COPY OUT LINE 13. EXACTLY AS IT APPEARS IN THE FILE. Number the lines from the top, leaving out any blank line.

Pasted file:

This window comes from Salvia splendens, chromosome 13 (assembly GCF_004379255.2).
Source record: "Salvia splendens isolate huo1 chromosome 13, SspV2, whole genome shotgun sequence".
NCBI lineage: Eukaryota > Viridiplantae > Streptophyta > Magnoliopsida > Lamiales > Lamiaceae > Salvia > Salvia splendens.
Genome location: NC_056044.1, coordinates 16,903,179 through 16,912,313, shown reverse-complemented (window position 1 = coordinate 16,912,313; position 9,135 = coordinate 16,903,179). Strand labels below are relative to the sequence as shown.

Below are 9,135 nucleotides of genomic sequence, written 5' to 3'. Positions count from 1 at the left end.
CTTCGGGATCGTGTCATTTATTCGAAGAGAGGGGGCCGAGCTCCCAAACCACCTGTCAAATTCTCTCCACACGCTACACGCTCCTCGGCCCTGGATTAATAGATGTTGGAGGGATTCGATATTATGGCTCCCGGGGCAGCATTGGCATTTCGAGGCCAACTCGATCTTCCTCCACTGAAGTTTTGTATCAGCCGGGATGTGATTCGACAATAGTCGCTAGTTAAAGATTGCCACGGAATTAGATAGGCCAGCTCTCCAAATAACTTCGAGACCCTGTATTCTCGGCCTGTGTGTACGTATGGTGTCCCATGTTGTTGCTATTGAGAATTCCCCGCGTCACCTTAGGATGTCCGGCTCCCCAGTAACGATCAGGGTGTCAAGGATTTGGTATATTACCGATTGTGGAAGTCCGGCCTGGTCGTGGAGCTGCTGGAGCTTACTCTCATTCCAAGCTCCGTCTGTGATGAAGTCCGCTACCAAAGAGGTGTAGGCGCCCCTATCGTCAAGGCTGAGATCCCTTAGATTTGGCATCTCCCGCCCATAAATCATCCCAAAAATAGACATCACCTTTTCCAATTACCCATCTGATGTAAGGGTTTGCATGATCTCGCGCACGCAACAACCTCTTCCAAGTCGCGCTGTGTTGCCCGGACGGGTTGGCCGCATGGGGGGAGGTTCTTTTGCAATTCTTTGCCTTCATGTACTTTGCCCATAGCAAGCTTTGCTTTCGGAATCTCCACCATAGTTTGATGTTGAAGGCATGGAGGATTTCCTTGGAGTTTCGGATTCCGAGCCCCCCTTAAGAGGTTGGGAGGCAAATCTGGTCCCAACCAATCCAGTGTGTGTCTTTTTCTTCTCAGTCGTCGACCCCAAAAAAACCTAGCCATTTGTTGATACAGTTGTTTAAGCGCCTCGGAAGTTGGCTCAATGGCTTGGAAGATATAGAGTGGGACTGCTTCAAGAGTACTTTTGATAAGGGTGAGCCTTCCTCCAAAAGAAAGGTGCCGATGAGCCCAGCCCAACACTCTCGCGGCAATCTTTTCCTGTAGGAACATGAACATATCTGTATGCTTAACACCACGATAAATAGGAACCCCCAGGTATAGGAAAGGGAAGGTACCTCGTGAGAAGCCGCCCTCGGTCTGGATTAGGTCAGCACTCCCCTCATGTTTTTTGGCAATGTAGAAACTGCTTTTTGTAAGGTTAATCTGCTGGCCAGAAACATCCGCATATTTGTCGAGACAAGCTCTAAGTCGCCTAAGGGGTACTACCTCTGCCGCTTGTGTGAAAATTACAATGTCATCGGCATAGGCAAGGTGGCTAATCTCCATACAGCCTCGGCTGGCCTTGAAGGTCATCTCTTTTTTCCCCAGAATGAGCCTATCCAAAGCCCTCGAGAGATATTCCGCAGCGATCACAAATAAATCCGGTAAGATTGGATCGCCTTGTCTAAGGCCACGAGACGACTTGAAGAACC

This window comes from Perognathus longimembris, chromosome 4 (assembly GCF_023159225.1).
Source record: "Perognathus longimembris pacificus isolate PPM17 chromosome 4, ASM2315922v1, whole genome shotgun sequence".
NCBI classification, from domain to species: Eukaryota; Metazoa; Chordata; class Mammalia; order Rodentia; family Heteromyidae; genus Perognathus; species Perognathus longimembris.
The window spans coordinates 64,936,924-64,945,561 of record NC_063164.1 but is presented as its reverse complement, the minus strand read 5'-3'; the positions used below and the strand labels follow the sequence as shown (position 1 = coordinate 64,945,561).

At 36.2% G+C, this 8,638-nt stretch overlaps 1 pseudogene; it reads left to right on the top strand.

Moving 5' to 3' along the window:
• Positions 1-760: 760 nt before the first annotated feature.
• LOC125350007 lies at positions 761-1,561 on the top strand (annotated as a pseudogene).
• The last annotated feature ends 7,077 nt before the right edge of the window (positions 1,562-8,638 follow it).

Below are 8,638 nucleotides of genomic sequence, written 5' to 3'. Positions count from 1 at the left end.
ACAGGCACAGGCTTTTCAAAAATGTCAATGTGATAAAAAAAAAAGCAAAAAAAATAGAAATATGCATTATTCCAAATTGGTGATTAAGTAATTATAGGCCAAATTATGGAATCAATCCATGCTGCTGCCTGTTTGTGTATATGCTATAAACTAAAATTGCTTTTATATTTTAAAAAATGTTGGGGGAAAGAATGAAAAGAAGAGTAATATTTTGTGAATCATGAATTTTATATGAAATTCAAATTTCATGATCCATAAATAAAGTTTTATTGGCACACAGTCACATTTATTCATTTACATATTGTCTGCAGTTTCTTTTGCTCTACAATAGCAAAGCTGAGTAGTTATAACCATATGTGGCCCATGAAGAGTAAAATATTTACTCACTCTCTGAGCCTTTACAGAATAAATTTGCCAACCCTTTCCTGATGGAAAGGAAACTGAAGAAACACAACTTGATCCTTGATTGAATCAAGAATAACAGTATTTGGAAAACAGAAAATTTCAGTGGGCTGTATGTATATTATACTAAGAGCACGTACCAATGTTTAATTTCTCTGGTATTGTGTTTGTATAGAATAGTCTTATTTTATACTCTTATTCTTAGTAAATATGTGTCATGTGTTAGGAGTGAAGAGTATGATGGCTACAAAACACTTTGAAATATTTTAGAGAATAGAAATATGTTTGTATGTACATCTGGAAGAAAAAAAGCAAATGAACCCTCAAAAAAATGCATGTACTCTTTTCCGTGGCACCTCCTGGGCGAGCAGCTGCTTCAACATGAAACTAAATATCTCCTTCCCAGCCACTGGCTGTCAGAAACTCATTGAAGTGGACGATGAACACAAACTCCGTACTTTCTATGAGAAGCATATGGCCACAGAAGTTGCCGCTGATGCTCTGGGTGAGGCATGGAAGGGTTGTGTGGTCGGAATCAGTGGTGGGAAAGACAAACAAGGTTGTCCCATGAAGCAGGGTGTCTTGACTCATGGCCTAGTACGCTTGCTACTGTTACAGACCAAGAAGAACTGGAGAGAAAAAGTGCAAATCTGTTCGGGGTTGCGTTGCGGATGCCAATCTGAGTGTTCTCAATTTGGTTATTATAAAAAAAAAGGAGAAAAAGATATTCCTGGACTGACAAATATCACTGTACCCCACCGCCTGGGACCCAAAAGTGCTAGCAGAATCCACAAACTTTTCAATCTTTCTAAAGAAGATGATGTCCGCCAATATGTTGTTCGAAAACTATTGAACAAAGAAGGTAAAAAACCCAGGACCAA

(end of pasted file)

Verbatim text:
• Positions 1-760: 760 nt before the first annotated feature.